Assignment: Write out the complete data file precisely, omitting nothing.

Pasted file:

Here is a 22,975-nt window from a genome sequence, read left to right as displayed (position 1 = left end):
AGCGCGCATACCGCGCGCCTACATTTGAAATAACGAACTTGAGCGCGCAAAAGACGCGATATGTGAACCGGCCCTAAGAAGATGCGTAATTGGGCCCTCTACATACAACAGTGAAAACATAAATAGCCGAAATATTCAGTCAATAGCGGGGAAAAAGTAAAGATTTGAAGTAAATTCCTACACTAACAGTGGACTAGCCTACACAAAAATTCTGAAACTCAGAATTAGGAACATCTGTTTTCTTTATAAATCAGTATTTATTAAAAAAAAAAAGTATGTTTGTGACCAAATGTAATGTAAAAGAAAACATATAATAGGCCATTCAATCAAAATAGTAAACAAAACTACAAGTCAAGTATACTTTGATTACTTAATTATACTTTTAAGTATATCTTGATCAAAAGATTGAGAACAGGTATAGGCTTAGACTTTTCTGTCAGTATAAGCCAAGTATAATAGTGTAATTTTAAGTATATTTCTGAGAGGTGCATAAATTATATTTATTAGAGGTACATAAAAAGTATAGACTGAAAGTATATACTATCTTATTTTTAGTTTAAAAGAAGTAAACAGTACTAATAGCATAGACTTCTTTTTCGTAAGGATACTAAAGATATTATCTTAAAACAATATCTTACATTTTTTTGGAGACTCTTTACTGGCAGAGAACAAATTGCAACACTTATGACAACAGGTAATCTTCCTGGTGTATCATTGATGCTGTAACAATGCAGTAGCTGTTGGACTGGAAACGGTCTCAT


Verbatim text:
Here is a 22,975-nt window from a genome sequence, read left to right as displayed (position 1 = left end):
AGCGCGCATACCGCGCGCCTACATTTGAAATAACGAACTTGAGCGCGCAAAAGACGCGATATGTGAACCGGCCCTAAGAAGATGCGTAATTGGGCCCTCTACATACAACAGTGAAAACATAAATAGCCGAAATATTCAGTCAATAGCGGGGAAAAAGTAAAGATTTGAAGTAAATTCCTACACTAACAGTGGACTAGCCTACACAAAAATTCTGAAACTCAGAATTAGGAACATCTGTTTTCTTTATAAATCAGTATTTATTAAAAAAAAAAAGTATGTTTGTGACCAAATGTAATGTAAAAGAAAACATATAATAGGCCATTCAATCAAAATAGTAAACAAAACTACAAGTCAAGTATACTTTGATTACTTAATTATACTTTTAAGTATATCTTGATCAAAAGATTGAGAACAGGTATAGGCTTAGACTTTTCTGTCAGTATAAGCCAAGTATAATAGTGTAATTTTAAGTATATTTCTGAGAGGTGCATAAATTATATTTATTAGAGGTACATAAAAAGTATAGACTGAAAGTATATACTATCTTATTTTTAGTTTAAAAGAAGTAAACAGTACTAATAGCATAGACTTCTTTTTCGTAAGGATACTAAAGATATTATCTTAAAACAATATCTTACATTTTTTTGGAGACTCTTTACTGGCAGAGAACAAATTGCAACACTTATGACAACAGGTAATCTTCCTGGTGTATCATTGATGCTGTAACAATGCAGTAGCTGTTGGACTGGAAACGGTCTCAT